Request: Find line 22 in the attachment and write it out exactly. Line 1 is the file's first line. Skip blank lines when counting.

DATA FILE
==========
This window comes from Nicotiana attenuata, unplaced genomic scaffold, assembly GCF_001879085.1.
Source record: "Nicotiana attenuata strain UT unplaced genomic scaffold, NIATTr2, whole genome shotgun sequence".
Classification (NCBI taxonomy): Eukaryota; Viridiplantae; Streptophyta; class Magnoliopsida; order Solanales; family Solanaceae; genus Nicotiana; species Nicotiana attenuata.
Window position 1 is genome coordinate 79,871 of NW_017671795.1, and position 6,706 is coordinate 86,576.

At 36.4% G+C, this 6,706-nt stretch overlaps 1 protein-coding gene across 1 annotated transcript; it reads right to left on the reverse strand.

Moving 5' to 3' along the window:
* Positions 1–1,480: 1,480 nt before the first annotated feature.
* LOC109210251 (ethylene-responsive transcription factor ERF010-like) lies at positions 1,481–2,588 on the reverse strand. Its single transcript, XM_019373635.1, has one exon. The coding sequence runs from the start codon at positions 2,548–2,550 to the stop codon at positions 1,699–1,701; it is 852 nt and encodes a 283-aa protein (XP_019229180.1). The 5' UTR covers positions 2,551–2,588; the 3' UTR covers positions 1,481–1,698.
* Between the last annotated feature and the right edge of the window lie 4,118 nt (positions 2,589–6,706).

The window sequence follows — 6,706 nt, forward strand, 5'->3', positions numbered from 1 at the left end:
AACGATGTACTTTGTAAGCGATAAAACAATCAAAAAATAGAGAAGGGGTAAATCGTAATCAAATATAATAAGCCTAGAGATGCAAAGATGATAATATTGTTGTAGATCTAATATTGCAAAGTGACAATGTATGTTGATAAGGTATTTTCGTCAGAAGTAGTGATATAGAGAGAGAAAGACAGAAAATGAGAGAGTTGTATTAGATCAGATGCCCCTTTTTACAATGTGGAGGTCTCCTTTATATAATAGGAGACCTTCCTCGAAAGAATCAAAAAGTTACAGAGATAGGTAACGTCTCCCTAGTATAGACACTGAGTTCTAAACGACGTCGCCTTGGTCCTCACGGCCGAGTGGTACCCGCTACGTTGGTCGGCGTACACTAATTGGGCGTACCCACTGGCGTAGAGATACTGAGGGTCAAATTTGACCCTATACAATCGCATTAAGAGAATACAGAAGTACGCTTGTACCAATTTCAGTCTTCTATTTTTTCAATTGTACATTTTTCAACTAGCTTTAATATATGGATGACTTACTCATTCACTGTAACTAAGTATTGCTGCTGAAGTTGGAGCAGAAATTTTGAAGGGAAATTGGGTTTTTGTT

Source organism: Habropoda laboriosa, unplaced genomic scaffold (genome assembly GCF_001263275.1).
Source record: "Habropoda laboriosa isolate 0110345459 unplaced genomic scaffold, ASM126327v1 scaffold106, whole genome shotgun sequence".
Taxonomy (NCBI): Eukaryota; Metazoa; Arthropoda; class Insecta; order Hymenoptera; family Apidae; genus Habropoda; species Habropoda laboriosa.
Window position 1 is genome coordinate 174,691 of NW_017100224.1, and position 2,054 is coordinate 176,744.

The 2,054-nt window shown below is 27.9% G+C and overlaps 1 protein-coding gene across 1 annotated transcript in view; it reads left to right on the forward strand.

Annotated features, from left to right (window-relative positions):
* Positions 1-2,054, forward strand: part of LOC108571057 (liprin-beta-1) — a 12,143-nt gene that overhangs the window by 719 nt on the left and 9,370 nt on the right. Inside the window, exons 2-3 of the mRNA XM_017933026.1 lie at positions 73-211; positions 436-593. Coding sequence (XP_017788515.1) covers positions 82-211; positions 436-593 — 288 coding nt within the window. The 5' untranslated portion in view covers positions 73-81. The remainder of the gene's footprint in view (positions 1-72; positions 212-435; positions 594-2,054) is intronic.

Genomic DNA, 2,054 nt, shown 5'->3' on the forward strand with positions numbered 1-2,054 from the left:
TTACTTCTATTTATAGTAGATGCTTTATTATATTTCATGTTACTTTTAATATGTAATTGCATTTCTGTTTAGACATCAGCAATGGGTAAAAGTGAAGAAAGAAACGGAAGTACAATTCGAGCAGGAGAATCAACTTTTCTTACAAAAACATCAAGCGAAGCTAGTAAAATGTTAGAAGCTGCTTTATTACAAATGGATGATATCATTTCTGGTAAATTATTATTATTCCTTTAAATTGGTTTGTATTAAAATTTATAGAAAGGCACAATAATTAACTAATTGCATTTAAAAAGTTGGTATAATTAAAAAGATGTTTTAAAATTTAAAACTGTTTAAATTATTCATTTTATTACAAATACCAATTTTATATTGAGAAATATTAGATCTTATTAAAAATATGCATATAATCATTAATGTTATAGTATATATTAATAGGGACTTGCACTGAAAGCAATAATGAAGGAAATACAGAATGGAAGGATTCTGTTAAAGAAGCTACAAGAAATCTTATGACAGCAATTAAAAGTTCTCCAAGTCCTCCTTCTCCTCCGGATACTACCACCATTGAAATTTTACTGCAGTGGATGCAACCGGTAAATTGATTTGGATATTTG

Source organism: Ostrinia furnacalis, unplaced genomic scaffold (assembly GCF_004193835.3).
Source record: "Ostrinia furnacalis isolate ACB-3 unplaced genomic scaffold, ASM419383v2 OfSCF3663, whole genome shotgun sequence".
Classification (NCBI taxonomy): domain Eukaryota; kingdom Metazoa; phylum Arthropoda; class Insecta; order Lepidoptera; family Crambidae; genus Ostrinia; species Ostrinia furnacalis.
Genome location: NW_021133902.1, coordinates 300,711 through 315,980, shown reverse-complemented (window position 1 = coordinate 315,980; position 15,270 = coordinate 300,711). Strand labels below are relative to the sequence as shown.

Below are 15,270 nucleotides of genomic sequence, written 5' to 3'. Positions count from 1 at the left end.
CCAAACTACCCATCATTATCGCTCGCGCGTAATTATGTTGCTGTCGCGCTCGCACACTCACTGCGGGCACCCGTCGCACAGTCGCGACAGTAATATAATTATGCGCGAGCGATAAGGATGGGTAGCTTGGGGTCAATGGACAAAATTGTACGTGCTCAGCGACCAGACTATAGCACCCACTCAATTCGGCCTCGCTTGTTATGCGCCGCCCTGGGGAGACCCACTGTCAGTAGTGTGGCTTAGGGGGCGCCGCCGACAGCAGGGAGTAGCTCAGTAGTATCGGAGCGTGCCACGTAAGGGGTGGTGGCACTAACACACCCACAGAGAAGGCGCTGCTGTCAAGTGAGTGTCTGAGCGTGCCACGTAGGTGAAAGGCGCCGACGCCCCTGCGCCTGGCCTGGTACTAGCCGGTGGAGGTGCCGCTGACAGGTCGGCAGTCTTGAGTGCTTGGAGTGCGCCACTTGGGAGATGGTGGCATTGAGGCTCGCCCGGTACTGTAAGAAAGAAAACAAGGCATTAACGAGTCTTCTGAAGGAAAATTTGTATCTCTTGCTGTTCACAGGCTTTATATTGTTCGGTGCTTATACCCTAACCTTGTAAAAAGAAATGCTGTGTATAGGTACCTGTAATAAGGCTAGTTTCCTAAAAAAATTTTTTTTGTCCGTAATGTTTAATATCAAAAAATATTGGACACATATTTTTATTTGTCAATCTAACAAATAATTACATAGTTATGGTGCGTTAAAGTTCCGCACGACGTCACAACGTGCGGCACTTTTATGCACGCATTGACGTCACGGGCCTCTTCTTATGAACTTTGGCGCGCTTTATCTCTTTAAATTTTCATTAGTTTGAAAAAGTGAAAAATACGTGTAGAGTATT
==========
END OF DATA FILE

Source record: "Ostrinia furnacalis isolate ACB-3 unplaced genomic scaffold, ASM419383v2 OfSCF3663, whole genome shotgun sequence".